Advocates Call for Bureau of Prisons to Ditch Proposal to Allow Seizing Prison Wages, Family Support

Photo by Mitchel Lensink on Unsplash

By Paloma Sifuentes

WASHINGTON, DC – National Consumer Law, the Prison Policy Initiative and Equal Justice Works are strongly opposing the federal Bureau of Prison proposed rule that would allow the seizure of the wages of incarcerated individuals and funds sent by family members to pay for prison fines and fees.

The proposed rule will allow the seizure of 75 percent of the funds sent to inmates by their family members to pay for prison fines and fees.

Advocates said while the Bureau recognizes inmates need funds for basic necessities such as hygiene products, food, medication and communications with family and attorneys, it will still take 25-50 percent of the wages from the inmates as well.

Caroline Cohen from Equal Justice Works argued, “Under the proposed rule, a child’s non-incarcerated caregiver must pay $100 to fund $25 worth of communications with the child’s mom or dad—the equivalent of 300 percent inflation, noting this puts underprivileged children to an even more disadvantage with less contact with a family member and decrease in financial stability.

Mike Wessler of the Prison Policy Initiative said, “President Biden has made advancing racial equity and supporting underprivileged communities a pillar of his administration,” but the new rule will take the funds from the communities and wages from inmates throughout the entire federal prison population which mostly consist of minorities affected by poverty.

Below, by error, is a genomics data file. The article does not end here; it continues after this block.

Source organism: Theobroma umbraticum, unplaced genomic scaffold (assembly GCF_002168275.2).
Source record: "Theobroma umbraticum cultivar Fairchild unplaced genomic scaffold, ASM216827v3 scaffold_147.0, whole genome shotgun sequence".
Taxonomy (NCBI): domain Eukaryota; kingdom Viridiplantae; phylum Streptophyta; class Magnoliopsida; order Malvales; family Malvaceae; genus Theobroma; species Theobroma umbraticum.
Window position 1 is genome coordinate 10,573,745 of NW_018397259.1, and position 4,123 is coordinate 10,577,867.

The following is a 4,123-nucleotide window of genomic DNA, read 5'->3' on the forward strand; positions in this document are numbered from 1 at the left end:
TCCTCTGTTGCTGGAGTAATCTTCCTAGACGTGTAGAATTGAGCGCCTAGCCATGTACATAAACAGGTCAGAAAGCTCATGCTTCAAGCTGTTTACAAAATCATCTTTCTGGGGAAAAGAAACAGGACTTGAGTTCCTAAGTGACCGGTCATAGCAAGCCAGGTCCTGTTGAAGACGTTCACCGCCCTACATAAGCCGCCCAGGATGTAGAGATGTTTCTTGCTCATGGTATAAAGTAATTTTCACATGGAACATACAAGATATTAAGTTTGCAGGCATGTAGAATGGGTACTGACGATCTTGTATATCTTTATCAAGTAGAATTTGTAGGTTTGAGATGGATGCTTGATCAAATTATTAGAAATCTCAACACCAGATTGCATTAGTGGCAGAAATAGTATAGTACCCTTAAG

Additionally the Bureau’s proposed rule is legally defective on the basis of their policy based failings, claims Stephen Raher of the Leonard Law Group, who said, “The Administrative Procedure Act requires federal agencies to take a ‘hard look’ at data and alternative approaches when making policy decisions as part of a rulemaking–which it failed to do here.”

The advocates did come up with an alternative solution, suggesting a threshold—this approach would mean that if deposits are below a reasonable predetermined amount, the Bureau would not garnish any funds for the IFRP. 

Ultimately advocates argue, “We oppose the proposed rule because it is unjustified and inequitable and would harm incarcerated people who lack financial resources and their families.”


About The Author

Paloma Sifuentes is a Senior at California State University, Long Beach majoring in Criminal Justice. She plans on attending law school after she graduates with her bachelors degree in the spring of 2023. She is very passionate about Criminal Law and intends on working as an associates attorney in a law firm after law school.

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